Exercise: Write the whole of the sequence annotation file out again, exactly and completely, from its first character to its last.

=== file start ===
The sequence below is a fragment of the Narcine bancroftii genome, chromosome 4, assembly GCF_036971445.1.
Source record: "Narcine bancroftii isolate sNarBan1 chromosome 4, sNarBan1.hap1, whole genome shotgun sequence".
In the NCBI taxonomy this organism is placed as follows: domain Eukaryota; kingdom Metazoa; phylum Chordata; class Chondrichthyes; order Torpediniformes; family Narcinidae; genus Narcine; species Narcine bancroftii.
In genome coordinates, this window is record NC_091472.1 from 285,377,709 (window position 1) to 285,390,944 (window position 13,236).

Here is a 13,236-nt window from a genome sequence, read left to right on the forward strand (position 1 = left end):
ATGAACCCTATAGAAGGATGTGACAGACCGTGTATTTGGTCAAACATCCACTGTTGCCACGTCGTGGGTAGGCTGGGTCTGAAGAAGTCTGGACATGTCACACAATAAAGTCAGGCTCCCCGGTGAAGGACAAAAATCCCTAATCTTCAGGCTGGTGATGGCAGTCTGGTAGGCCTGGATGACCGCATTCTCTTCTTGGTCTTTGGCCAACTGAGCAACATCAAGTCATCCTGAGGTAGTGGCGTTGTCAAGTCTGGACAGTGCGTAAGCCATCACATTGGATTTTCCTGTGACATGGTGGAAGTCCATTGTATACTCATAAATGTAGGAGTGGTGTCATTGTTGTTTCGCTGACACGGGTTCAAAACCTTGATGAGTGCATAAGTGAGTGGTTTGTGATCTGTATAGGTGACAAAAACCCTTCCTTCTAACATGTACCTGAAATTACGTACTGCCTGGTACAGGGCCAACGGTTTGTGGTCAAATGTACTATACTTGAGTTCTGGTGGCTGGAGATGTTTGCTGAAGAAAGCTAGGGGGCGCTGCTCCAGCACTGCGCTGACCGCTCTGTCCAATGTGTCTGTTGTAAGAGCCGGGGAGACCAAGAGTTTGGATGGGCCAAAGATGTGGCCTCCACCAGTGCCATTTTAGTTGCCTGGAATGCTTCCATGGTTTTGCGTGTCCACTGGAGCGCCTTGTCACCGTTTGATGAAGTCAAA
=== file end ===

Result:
The sequence below is a fragment of the Narcine bancroftii genome, chromosome 4, assembly GCF_036971445.1.
Source record: "Narcine bancroftii isolate sNarBan1 chromosome 4, sNarBan1.hap1, whole genome shotgun sequence".
In the NCBI taxonomy this organism is placed as follows: domain Eukaryota; kingdom Metazoa; phylum Chordata; class Chondrichthyes; order Torpediniformes; family Narcinidae; genus Narcine; species Narcine bancroftii.
In genome coordinates, this window is record NC_091472.1 from 285,377,709 (window position 1) to 285,390,944 (window position 13,236).

Here is a 13,236-nt window from a genome sequence, read left to right on the forward strand (position 1 = left end):
ATGAACCCTATAGAAGGATGTGACAGACCGTGTATTTGGTCAAACATCCACTGTTGCCACGTCGTGGGTAGGCTGGGTCTGAAGAAGTCTGGACATGTCACACAATAAAGTCAGGCTCCCCGGTGAAGGACAAAAATCCCTAATCTTCAGGCTGGTGATGGCAGTCTGGTAGGCCTGGATGACCGCATTCTCTTCTTGGTCTTTGGCCAACTGAGCAACATCAAGTCATCCTGAGGTAGTGGCGTTGTCAAGTCTGGACAGTGCGTAAGCCATCACATTGGATTTTCCTGTGACATGGTGGAAGTCCATTGTATACTCATAAATGTAGGAGTGGTGTCATTGTTGTTTCGCTGACACGGGTTCAAAACCTTGATGAGTGCATAAGTGAGTGGTTTGTGATCTGTATAGGTGACAAAAACCCTTCCTTCTAACATGTACCTGAAATTACGTACTGCCTGGTACAGGGCCAACGGTTTGTGGTCAAATGTACTATACTTGAGTTCTGGTGGCTGGAGATGTTTGCTGAAGAAAGCTAGGGGGCGCTGCTCCAGCACTGCGCTGACCGCTCTGTCCAATGTGTCTGTTGTAAGAGCCGGGGAGACCAAGAGTTTGGATGGGCCAAAGATGTGGCCTCCACCAGTGCCATTTTAGTTGCCTGGAATGCTTCCATGGTTTTGCGTGTCCACTGGAGCGCCTTGTCACCGTTTGATGAAGTCAAA